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Buffeted by history, Vatican records scattered


Despite the Vatican’s legendary reputation for centralization, the world’s leading expert on its archives says they’re actually far more scattered and, from a modern point of view, more disorganized than you might expect.

Professor Francis Blouin of the University of Michigan edited the most comprehensive guide to the Vatican archives, up to the point those records are open to researchers -- right now, 1922. As Blouin put it, “I’m the only one who’s seen the whole thing.”

A Catholic with an undergraduate degree from Notre Dame, Blouin was the man tapped by the U.S. government to look for evidence about assets looted by the Nazis should the Vatican open its archives from the war years. To date, that hasn’t happened.

Blouin spoke to NCR in a telephone interview. He said that in talking about the “Vatican archives,” people often have in mind the “secret archives” in Vatican City. In fact, however, the records of the Holy See are much more widely dispersed, reflecting the vicissitudes of its history.

The Archivio Segreto Vaticano does form the core of the Vatican’s historical documents, Blouin said. But several Vatican offices do not deposit their records in these archives. They include the Congregation for the Doctrine of the Faith, Propaganda Fide (the Vatican’s chief evangelization agency), and Fabricia St. Pietro (the curial office responsible for the upkeep of St. Peter’s Basilica).

Blouin said he’s “not sure why, historically” those records aren’t in the archives. Given the centrality of the doctrinal office to much of church history, however, the fact that its records are not indexed with the main collection complicates research.

Other Vatican records ended up in Paris, Dublin or the trash because of Napoleon. When Napoleon created his empire, he decided to consolidate all of its records in Paris. French troops, therefore, carted the Vatican archives to the French capital. After Napoleon’s downfall in 1815, about two-thirds of the material was returned. Some material stayed in Paris, while some records from the Holy Office inexplicably ended up at Trinity College in Dublin.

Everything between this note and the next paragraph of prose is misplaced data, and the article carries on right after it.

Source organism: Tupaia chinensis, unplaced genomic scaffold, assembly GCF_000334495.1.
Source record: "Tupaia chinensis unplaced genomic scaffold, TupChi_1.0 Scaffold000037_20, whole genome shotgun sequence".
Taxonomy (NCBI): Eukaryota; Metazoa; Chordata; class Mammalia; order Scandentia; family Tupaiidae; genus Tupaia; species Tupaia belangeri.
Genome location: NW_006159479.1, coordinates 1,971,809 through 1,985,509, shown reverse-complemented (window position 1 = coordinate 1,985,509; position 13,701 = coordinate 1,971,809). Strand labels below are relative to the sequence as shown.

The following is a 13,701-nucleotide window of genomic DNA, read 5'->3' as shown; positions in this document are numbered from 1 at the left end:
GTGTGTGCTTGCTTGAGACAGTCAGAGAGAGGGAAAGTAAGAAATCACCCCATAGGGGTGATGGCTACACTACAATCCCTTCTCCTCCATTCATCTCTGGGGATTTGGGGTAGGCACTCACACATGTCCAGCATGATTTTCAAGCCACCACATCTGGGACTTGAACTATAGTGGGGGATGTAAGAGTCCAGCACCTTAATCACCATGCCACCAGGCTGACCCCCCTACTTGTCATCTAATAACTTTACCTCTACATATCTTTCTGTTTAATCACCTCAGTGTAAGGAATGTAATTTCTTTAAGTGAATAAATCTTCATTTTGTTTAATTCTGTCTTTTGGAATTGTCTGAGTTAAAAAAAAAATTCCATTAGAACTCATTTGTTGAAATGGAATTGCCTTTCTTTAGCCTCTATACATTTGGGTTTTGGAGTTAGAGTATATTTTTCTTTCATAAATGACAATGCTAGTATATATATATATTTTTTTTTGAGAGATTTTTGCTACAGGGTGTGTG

Other records were simply tossed in the trash. “This struck some people in the Vatican as a good time to get rid of this stuff anyway,” Blouin said. He said that among other undesirable information, records from the Inquisition were disposed of, including a transcript from the trial of Giodarno Bruno, a scientist who was later burned at the stake.

Another batch of records left the Vatican in 1870, when the papal states were consolidated into the new nation of Italy. At that time, records pertaining to the civil management of those territories, such as railroad and highway records and police ledgers and so forth were transferred to the new government in Rome.

Each of the papal nunciatures -- representatives of the Vatican in foreign countries -- keeps its own records, too, Blouin said. When they’re “inactive” they’re supposed to be sent to Rome, but each office ultimately decides what to do with it records.

The result, Blouin said, is that key records are often not where you’d expect to find them, or sometimes just aren’t there.

A further complication for researchers is that, unlike how the papers of American presidents are preserved, no one saves the papers of individual popes.

“They keep the papers of individual nuncios,” Blouin said. “So, for example, when Pius XII was the nuncio in Bavaria, we have his papers from that period. But when he became pope, there’s no corpus of documents that say these are the papers of the man. We don’t know if they exist or not.”

As for why the records are open only until 1922, Blouin explained that the Vatican unseals records by pontificate. 1922 is when Pius XI was elected, so the next group of records to be opened will comprise the records accumulated during his pontificate, which ended in 1939, when Pius XII took over. It is the records from Pius XII’s pontificate that researchers most want to see. The lapse in time is intended to protect the confidentiality of people during their lifetimes.

National Catholic Reporter, December 4, 1998